In Kitchen vs. Herring, 7 Iredell's Eq., 190, the contract was: "Received of John L. Kitchen, payment in full for a certain tract of land lying on the southwest side of Black river, adjoining the lands of William Haffland and Martial, for which I am to give him a good deed, &c.," and the description was held by the Supreme Court of North Carolina to be sufficiently certain to entitle the bargainee to a specific performance of the contract. "The description is sufficiently certain to identify the land -- that is certain which can be made certain, and for this purpose an enquiry would be ordered if necessary." Whether the case of Murdock vs. Anderson, 4 Jones' Eq., 77, cited in Harley vs. Brown, supra, conflicts with this, we are not advised, as it is not within our reach. In Summers vs. Spruill, 3 Jones' Eq., 9, the description was "the tract of land whereon I live, known as the William Wynn farm," and it was held that either of the two descriptions embodied in this language was sufficient, provided the tract thus called is capable of being otherwise sufficiently identified, as "id certum est," etc.
In Colerick vs. Hooper, 3 Ind., 316, the agreement signed by Colerick was "I have this day sold my lot to A.C. on the plat in the town of South Bend -- on the plat of said town on the river bank -- I have received full value and will make the deed as soon as convenient," and it was held that parol evidence was admissible to identify the particular lot intended to be conveyed, and that the contract was, therefore, sufficiently certain to be the foundation of a bill for specific performance. Parol evidence, it was held, "would not be required to make out the terms of the agreement, but to apply the agreement to the subject matter of it. The thing sold was Colerick's lot on the river bank, in the town of South Bend. The written contract assumed that he had one lot on said bank in said town, and implied that he had but one, which was the only remaining question to be settled. This question could be easily answered from the data given for identifying the land."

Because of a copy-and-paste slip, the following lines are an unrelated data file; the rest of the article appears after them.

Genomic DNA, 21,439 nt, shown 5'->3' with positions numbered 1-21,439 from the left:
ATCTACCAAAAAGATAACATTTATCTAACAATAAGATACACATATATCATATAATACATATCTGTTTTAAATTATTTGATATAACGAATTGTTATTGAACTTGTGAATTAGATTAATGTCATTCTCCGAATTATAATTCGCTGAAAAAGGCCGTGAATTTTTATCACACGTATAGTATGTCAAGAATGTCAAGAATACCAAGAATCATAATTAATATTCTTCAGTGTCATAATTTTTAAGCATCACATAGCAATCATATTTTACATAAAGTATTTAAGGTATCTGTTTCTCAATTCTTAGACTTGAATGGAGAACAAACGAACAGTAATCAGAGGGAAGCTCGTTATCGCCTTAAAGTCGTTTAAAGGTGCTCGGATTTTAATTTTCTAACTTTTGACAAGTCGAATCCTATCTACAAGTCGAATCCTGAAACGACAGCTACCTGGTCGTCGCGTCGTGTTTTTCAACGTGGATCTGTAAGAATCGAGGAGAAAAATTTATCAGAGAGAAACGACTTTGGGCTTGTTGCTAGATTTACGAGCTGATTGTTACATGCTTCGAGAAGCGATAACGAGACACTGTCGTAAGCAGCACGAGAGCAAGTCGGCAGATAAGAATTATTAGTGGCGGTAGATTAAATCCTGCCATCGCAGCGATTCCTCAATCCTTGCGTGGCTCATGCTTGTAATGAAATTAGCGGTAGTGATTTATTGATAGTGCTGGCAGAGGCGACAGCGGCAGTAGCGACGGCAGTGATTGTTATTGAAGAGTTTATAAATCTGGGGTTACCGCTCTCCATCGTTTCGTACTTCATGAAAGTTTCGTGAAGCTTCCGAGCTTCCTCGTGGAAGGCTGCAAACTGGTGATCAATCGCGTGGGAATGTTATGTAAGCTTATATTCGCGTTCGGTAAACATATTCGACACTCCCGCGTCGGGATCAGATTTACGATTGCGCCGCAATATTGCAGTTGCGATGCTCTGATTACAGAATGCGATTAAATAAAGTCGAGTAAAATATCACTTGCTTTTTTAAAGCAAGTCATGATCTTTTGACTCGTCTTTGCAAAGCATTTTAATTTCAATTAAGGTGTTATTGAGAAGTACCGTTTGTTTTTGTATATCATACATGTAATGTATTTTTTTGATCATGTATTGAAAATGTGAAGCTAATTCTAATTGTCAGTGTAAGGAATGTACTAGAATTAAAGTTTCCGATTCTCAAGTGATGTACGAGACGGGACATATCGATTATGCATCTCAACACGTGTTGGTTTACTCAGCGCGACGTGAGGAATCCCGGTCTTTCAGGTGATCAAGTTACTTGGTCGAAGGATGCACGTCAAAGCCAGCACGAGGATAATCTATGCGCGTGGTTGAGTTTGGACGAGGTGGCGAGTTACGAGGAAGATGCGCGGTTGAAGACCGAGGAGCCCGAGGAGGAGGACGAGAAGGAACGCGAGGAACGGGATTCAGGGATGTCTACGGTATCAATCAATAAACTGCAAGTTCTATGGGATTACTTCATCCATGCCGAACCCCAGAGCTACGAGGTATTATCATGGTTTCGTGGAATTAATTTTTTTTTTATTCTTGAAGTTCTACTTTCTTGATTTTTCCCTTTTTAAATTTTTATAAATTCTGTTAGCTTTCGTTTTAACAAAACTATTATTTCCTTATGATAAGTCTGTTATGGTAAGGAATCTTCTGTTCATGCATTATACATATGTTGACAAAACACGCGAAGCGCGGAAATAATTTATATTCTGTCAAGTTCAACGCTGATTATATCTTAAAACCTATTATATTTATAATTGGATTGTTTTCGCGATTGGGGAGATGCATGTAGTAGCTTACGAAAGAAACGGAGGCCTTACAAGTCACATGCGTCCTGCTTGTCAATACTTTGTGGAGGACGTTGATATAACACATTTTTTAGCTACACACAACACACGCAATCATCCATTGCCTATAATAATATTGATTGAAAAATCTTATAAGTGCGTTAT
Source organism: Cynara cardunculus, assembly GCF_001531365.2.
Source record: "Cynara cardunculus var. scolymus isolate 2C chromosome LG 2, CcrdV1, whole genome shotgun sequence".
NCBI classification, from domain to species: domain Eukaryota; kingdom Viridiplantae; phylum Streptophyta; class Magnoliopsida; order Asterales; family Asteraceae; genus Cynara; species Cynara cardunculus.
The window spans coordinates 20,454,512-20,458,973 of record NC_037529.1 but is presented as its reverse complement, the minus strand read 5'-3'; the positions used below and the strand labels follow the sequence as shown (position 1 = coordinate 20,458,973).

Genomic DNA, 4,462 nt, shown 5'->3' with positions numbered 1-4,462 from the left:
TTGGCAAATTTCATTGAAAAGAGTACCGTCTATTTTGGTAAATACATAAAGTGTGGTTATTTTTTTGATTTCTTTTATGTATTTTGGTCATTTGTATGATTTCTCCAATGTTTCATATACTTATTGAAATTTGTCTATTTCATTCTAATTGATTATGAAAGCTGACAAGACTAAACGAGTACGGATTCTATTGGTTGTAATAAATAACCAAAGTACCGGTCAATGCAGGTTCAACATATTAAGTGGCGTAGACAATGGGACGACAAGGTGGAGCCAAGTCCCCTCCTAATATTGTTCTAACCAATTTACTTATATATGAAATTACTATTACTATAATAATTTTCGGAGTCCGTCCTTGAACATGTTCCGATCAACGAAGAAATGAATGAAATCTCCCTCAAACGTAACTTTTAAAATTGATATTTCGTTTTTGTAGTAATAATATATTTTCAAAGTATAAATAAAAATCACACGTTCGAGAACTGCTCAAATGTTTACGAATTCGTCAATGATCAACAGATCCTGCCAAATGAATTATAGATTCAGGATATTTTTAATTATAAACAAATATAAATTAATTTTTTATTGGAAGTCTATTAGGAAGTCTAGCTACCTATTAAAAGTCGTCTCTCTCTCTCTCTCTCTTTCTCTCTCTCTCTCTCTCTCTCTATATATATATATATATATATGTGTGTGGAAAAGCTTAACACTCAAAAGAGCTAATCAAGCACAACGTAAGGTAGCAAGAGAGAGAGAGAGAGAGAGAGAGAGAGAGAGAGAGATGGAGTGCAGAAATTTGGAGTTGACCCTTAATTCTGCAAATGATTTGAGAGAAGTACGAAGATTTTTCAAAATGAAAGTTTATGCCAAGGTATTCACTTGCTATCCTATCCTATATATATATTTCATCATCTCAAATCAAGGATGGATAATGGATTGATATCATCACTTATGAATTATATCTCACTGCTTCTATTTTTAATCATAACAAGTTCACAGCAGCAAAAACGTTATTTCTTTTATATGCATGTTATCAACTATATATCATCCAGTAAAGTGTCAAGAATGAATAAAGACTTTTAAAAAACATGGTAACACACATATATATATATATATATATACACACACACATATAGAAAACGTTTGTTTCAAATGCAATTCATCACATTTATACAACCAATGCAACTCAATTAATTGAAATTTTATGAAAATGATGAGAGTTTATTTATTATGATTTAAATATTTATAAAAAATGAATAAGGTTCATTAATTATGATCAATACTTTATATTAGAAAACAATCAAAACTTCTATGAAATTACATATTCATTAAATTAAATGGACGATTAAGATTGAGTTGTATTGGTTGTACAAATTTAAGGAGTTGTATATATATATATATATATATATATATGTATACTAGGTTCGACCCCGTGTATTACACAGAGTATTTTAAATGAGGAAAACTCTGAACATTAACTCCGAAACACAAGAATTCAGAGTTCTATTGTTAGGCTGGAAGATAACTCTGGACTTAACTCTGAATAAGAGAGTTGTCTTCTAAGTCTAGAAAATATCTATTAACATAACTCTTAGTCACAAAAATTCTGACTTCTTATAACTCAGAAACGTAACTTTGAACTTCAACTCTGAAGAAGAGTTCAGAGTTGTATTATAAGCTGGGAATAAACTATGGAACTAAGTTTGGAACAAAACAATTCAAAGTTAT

Without stopping to decide between the Massachusetts and Tennessee courts, as to the distinction to be drawn between cases in which one contracts to convey a tract of land, and those in which he agrees to convey "his" or "my" tract, it seems clear to us that in the light of the above decisions that the description of the land in the contract under consideration is sufficient.